Paris

    Centrally located hotel in Paris

    This programme takes place on a non-residential basis at a hotel in central Paris. Non-residential course fees include training facilities, documentation, lunches and refreshments for the duration of the programme. Delegates are responsible for arranging their own accommodation, however, a list of convenient hotels (many at specially negotiated rates) is available upon registration.

    New York

    New York Hotel

    This program takes place on a non-residential basis at a New York hotel. Non-residential course fees include training facilities, documentation, lunches and refreshments for the duration of the programme. Delegates are responsible for arranging their own accommodation, however, a list of convenient hotels (many at specially negotiated rates) is available upon registration.

    As with all programmes on-site administrators are with you throughout the programme to ensure smooth administration and group interaction.

    Johannesburg

    Johannesburg Hotel

    This programme takes place on a non-residential basis at a central Johannesburg hotel. Non-residential course fees include training facilities, documentation, lunches and refreshments for the duration of the programme. Delegates are responsible for arranging their own accommodation, however, a list of convenient hotels (many at specially negotiated rates) is available upon registration.

    London

    Central London Hotel Venue

    All courses are held at four or five star venues in Central London, Zone 1. We strive to provide you with a training environment of the highest quality, to ensure that the whole learning experience exceeds your expectations.

    Your training venue will be confirmed by one of our course administrators approximately 3-4 weeks before the course start date.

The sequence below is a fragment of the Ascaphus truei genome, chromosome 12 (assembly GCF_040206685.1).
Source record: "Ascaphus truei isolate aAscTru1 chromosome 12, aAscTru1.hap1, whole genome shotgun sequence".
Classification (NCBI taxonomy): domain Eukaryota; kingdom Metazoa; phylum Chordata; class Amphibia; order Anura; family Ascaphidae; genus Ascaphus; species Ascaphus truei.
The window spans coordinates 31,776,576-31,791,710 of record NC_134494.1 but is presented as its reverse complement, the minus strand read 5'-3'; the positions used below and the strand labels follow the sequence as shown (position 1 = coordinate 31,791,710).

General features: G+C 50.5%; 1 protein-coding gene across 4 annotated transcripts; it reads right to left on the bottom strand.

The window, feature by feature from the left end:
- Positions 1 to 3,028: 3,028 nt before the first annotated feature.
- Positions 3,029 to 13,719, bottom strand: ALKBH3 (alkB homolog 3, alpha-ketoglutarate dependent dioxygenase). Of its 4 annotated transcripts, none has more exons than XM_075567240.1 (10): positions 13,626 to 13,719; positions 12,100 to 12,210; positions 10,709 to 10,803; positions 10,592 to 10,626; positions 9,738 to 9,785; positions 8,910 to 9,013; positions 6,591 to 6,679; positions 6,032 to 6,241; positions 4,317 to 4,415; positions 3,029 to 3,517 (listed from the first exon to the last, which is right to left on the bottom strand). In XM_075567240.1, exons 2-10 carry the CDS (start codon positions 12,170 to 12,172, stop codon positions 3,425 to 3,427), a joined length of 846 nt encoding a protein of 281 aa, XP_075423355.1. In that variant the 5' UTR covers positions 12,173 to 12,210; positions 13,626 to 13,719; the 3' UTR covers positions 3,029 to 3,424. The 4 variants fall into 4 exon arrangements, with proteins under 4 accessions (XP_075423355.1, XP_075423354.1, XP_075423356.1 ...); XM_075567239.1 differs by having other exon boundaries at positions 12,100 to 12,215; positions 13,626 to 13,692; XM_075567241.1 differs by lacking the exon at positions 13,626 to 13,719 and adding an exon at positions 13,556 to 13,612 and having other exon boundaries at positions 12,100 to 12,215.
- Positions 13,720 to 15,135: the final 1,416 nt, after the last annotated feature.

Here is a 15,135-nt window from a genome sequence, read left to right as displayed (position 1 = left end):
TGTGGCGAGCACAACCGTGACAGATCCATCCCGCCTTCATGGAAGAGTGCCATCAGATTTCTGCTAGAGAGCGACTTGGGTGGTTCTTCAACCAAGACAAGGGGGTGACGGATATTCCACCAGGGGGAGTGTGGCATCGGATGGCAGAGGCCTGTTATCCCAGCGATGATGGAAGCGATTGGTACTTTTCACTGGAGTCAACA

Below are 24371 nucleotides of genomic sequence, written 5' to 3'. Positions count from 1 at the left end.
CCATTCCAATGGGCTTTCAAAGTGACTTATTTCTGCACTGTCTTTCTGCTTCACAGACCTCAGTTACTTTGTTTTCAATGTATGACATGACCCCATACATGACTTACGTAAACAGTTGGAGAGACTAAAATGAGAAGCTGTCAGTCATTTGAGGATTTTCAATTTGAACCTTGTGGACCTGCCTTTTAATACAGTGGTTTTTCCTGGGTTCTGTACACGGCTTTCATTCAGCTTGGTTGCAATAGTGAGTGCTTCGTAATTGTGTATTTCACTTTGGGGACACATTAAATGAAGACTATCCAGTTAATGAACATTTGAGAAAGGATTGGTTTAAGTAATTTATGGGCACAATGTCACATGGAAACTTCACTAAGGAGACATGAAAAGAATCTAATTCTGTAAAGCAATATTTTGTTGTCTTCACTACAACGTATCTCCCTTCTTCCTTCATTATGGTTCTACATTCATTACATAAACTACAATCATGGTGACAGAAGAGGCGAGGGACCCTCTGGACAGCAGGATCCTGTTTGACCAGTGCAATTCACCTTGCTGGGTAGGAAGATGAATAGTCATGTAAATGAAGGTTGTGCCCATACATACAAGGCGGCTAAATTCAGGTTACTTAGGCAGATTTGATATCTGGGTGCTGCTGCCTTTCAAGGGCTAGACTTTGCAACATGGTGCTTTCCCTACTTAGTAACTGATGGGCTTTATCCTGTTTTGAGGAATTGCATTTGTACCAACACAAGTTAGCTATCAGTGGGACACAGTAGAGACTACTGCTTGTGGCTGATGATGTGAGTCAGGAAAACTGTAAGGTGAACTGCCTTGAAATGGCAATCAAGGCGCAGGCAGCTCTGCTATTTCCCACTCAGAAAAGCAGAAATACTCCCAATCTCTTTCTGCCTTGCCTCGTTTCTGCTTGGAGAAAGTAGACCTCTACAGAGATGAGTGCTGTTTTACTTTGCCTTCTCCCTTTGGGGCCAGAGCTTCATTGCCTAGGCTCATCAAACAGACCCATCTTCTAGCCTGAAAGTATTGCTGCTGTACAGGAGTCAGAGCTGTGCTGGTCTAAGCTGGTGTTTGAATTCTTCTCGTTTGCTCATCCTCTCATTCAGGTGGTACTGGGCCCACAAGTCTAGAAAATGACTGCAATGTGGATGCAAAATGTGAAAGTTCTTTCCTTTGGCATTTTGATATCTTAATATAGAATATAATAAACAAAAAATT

Singapore

    4-5 Star Hotel in Singapore

    All of our courses are held in 4 – 5 star hotels, chosen for their location, facilities and level of service. You can be assured of a comfortable, convenient learning environment throughout the duration of the course.

    Due to the variation in delegate numbers, we will send confirmation of the venue to you approximately 2 weeks before the start of the course. Course fees include training facilities, documentation, lunches and refreshments for the duration of the programme. Delegates are responsible for arranging their own accommodation, however, a list of convenient hotels (many at specially negotiated rates) is available upon registration.

    Related Courses

    Agenda

    Agendas are localised, please select your preferred location.

    Day 1

    Becoming familiar with IFRS as basis for the preparation of financial statements

    Introduction to IFRS

    • The IASB and its IFRS
    • Application of IFRS
    • Update on current projects of the IASB

    Activity: To identify and review relevant internet sources to keep up to date with IFRS.